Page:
Estonian President Alar Karis said in a speech made at the opening sitting of the fall session of the Riigikogu on Monday that governance must be subject to parliamentary control and the governing political parties must have the opportunity to implement their program, but in a way that is compatible with the rule of law.
Karis said that Juri Kaljuvee, who served as an expert in the Constitutional Assembly, argued a few years ago that instead of a powerful president, Estonia got a government that is hungry for power. According to Kaljuvee, the government in Estonia has steadily expanded its power and has become a body that determines policy, the president said.
«I am guided by two principles: for the state to function and to solve the tasks facing the state, it must be possible to govern, and for this the Government of the Republic must have sufficient freedom of action, but the second principle is that governance must be democratic -- transparent, reasoned and subject to parliamentary control,» Karis said.
According to the head of state, democracy does not end when a majority is received in parliamentary elections.
«The governing political parties must have the opportunity to implement their program, but in a way that is compatible with the rule of law,» Karis said.
«It is clear that there is some tension between these principles. For example, the committee of investigation of the Riigikogu may get in the way of the government, but that is no reason to reduce the parliament»s possibilities to investigate. Or another example: a flexible budget that only mentions lines of action makes it easier for the government to work,« he added.
According to the president, the Constitution gives the government a number of important levers to protect its ability to work.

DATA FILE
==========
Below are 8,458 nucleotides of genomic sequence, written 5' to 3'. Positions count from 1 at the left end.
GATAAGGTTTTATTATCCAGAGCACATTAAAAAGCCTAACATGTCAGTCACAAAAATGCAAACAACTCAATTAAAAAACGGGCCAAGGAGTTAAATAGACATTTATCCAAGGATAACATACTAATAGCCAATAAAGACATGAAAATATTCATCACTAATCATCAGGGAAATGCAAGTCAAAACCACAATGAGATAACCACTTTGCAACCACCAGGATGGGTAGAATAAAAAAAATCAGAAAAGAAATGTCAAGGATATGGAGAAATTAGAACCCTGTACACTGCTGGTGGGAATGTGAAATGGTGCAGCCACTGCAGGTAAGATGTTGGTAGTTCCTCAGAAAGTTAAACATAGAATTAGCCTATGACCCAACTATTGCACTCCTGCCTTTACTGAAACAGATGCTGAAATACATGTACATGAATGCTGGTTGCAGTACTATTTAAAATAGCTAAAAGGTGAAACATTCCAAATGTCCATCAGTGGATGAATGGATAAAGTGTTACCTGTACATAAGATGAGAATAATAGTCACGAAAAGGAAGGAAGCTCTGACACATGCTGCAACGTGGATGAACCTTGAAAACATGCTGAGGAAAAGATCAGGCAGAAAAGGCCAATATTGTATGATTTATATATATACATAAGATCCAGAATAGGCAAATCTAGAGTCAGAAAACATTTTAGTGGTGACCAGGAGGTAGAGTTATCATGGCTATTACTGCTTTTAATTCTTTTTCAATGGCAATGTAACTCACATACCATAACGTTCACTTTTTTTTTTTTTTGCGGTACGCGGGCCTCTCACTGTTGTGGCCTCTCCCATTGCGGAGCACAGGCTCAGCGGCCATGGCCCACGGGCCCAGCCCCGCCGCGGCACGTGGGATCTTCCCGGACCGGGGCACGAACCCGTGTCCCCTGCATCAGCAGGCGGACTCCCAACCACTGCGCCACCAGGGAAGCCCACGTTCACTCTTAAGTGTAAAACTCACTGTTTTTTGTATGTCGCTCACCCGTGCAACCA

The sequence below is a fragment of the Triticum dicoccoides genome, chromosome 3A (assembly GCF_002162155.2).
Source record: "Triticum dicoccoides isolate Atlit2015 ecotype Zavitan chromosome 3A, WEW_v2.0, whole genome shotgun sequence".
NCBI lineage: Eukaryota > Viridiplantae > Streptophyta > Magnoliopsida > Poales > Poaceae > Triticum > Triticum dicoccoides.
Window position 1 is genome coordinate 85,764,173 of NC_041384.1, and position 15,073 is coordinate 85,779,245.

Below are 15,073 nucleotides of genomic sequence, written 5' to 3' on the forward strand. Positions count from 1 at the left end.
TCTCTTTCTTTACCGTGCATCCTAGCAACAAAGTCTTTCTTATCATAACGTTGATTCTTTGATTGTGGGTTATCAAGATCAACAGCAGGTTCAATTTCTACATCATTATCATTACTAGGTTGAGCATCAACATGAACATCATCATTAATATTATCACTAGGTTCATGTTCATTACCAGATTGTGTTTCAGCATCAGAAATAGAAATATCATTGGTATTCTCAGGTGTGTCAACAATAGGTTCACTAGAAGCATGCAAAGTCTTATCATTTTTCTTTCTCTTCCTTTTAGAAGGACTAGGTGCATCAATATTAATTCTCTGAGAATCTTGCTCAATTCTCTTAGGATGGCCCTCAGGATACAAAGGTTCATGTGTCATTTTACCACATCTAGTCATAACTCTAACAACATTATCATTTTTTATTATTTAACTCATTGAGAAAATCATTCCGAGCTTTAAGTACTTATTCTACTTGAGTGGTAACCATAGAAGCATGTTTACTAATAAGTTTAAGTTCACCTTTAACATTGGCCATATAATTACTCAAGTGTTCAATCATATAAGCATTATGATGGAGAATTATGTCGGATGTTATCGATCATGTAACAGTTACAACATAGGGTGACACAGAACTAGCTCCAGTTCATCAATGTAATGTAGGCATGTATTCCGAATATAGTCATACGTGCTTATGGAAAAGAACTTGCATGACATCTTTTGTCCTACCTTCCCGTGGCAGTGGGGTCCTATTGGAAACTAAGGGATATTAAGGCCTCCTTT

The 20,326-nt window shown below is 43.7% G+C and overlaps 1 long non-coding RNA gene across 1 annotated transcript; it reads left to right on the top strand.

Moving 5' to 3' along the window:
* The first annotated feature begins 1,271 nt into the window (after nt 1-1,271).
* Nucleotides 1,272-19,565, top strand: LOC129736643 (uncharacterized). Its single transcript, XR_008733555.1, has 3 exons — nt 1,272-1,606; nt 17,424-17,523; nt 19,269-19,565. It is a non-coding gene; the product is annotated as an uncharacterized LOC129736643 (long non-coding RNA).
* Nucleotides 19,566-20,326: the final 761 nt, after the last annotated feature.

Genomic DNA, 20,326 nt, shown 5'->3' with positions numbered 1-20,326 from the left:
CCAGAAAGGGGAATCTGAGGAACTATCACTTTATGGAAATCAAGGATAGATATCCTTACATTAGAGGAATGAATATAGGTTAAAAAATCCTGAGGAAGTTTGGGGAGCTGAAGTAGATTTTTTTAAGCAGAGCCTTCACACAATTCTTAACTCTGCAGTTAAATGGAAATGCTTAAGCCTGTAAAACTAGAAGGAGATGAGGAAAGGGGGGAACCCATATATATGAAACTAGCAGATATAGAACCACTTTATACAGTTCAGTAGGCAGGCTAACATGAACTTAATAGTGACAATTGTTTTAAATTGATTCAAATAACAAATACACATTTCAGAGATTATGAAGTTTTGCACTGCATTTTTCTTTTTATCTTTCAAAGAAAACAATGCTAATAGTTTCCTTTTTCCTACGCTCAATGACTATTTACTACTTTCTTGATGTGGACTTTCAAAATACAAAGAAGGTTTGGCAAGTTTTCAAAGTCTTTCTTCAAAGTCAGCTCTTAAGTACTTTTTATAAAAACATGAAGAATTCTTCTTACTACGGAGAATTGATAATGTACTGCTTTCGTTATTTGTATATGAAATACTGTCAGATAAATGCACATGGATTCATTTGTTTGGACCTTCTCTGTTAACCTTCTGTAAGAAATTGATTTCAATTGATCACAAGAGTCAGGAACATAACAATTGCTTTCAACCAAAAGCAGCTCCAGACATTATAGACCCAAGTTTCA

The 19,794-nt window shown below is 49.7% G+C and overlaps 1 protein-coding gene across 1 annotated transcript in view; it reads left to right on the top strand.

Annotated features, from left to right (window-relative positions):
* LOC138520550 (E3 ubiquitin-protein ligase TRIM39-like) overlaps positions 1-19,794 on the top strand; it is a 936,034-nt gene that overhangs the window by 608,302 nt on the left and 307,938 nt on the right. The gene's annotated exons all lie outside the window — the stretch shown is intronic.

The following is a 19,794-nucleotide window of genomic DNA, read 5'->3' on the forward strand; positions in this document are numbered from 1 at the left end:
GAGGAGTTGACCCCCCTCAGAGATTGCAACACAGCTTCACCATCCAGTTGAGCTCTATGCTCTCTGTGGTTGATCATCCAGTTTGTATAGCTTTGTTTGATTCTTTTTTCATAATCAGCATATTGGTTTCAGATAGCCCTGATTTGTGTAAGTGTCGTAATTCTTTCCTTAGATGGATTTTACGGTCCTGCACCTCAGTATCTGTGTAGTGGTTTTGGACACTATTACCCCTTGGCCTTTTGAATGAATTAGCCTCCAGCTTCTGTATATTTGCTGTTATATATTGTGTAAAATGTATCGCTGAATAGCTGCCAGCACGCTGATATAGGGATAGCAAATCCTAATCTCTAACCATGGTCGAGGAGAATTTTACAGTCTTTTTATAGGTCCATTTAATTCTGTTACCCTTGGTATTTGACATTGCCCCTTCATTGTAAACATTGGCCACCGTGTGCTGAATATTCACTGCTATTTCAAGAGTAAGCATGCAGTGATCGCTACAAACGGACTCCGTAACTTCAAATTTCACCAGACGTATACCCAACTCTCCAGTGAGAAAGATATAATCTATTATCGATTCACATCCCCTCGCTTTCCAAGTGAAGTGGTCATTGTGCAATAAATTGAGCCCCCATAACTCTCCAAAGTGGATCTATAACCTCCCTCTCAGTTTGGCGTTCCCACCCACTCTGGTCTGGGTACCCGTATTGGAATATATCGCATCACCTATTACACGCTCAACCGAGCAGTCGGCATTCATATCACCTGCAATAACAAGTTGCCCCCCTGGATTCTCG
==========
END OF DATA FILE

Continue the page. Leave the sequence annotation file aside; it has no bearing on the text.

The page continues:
»One of these levers is the possibility of linking a draft law to the question of trust. This way, it is possible to avoid a situation where the Riigikogu does not have the majority to express lack of trust in the government and form a new government, but the work of the government is still made impossible by obstructing the draft laws essential for the implementation of the program of the Government of the Republic,« Karis said.
»As the Constitution was drafted, it was already noted that linking drafts to the issue of confidence could become a solution of convenience for the government, essentially shutting parliament out of the life of the state. There is no doubt that such an exaggeration would be contrary to the spirit of the Constitution,« he added.
»Although the Constitution does not draw a precise line here -- and it would be impossible to draw one anyway -- I am of the opinion that only those draft laws can be linked to the issue of confidence without which the government could not even carry out the core of its program. Blocking such draft laws in the Riigikogu would be tantamount to forcing the government to resign, although there are not enough votes to express lack of confidence in the government. As I said, this is a situation that our Constitution was meant to avoid,« the president said.
»On the other hand, the opposition also needs levers to play its role, especially when the government threatens to overstep constitutional limits with the support of a parliamentary majority,« he added.
»I have already said that if the work of the Riigikogu gets bogged down by obstruction, the Riigikogu itself must find a solution. But a simple principle applies here: don«t do to others what you don»t want done to you. Today«s majority must implement the rules of procedure of the Riigikogu in such a way that the chosen solution would be recognized as fair and reasonable even when it ended up being the minority,» Karis noted.
«By democracy, I also mean informed and critical citizens, whose trust is not only won by a majority in parliament and a government pointing at its election win -- who expect, for every law they have to obey, that the state has made it wisely and carefully. Classification of documents that justify -- or criticize -- draft laws does not increase the trust of citizens,» he added.
According to Karis, when the process of creating a law has been transparent, citizens will have more confidence that it has not been passed in the interests of a few companies or interest groups, that the justifications that accompany the law are not just a sham.
«Free debate is also part of democracy. Hate speech cannot be defined so broadly that it also includes criticism of political beliefs. Sadly, it often happens that criticism of political positions tends to become personal. A good debate culture condemns personal attacks that create nothing of value,» the president added.